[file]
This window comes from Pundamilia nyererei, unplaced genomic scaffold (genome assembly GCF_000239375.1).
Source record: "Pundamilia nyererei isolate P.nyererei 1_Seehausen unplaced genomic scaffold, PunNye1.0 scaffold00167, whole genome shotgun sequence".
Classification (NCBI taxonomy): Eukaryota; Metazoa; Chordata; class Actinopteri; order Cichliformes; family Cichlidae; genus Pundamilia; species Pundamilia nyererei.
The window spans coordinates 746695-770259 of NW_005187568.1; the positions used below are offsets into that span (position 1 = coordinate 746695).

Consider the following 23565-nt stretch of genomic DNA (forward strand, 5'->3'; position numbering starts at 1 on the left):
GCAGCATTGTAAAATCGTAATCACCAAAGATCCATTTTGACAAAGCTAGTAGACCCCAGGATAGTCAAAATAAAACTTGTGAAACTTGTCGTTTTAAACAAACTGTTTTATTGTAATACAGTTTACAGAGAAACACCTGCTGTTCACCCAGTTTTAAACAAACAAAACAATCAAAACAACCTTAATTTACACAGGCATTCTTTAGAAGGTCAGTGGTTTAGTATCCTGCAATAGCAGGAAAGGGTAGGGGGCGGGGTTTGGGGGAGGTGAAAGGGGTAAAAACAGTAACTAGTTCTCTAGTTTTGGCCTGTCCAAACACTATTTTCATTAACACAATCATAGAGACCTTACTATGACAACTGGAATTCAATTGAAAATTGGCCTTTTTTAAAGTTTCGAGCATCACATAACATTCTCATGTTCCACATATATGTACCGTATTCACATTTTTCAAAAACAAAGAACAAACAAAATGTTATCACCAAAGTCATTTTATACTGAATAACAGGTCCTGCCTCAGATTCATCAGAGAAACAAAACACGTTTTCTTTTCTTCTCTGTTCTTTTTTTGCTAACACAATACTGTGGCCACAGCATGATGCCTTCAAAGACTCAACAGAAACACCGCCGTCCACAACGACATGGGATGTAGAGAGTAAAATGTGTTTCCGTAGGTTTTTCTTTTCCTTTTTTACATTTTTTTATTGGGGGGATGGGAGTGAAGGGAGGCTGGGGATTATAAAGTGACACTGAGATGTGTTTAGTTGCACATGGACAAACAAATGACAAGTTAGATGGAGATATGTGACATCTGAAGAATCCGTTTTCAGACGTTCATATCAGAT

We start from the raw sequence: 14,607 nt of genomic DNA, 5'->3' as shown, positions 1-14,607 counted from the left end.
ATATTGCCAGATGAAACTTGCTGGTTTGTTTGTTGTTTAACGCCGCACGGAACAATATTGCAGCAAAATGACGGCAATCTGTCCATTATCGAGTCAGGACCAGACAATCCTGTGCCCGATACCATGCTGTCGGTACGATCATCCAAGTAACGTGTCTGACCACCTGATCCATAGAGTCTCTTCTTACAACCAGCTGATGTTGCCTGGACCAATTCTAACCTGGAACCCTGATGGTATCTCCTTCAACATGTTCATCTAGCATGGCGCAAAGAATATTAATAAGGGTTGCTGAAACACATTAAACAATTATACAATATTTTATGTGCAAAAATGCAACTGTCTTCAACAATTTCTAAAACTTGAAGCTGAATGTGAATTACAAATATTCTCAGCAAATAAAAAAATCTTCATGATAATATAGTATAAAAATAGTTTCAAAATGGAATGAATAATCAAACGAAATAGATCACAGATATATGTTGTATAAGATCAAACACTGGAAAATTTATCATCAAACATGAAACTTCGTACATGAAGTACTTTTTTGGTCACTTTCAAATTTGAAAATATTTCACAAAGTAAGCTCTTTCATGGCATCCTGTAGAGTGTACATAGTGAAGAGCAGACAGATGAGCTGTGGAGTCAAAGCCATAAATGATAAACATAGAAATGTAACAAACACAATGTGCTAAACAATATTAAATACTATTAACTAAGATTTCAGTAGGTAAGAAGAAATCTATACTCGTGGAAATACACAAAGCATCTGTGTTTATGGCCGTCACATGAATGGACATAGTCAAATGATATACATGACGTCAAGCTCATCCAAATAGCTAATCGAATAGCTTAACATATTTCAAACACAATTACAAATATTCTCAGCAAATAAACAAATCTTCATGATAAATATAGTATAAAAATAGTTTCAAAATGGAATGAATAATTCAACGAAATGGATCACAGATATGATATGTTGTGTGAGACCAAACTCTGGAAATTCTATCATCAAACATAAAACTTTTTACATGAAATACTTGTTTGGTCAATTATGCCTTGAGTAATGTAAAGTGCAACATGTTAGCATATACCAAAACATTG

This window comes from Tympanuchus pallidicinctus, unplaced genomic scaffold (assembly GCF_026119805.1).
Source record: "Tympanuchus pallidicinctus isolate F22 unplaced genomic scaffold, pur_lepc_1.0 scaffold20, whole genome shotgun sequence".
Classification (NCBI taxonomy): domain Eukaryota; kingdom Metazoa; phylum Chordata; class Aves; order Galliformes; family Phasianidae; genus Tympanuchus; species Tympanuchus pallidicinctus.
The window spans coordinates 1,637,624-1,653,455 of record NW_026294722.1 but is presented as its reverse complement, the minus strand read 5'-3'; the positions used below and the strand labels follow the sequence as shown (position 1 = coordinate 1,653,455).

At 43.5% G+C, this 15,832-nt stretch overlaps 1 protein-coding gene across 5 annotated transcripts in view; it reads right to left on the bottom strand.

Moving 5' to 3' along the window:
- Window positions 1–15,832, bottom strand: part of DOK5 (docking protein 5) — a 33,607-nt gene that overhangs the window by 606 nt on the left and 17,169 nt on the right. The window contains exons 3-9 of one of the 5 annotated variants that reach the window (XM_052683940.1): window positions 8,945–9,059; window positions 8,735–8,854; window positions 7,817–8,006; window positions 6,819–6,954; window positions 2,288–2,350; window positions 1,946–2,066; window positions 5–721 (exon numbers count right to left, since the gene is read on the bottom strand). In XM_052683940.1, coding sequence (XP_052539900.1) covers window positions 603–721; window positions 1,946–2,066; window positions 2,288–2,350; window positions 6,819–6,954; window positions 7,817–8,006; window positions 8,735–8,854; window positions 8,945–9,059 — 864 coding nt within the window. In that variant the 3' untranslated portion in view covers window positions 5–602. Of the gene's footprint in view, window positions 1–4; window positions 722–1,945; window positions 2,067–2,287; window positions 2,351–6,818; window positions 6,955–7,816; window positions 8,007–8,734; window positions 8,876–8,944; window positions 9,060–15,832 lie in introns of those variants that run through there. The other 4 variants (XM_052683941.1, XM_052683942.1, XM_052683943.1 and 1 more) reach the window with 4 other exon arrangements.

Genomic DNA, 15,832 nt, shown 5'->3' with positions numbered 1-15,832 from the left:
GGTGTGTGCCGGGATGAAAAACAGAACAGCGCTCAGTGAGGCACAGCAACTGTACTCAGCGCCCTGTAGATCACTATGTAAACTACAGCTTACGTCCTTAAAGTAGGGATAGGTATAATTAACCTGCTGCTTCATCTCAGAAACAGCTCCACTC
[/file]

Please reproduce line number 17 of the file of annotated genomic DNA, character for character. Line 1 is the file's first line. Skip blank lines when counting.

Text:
GGTGTGTGCCGGGATGAAAAACAGAACAGCGCTCAGTGAGGCACAGCAACTGTACTCAGCGCCCTGTAGATCACTATGTAAACTACAGCTTACGTCCTTAAAGTAGGGATAGGTATAATTAACCTGCTGCTTCATCTCAGAAACAGCTCCACTC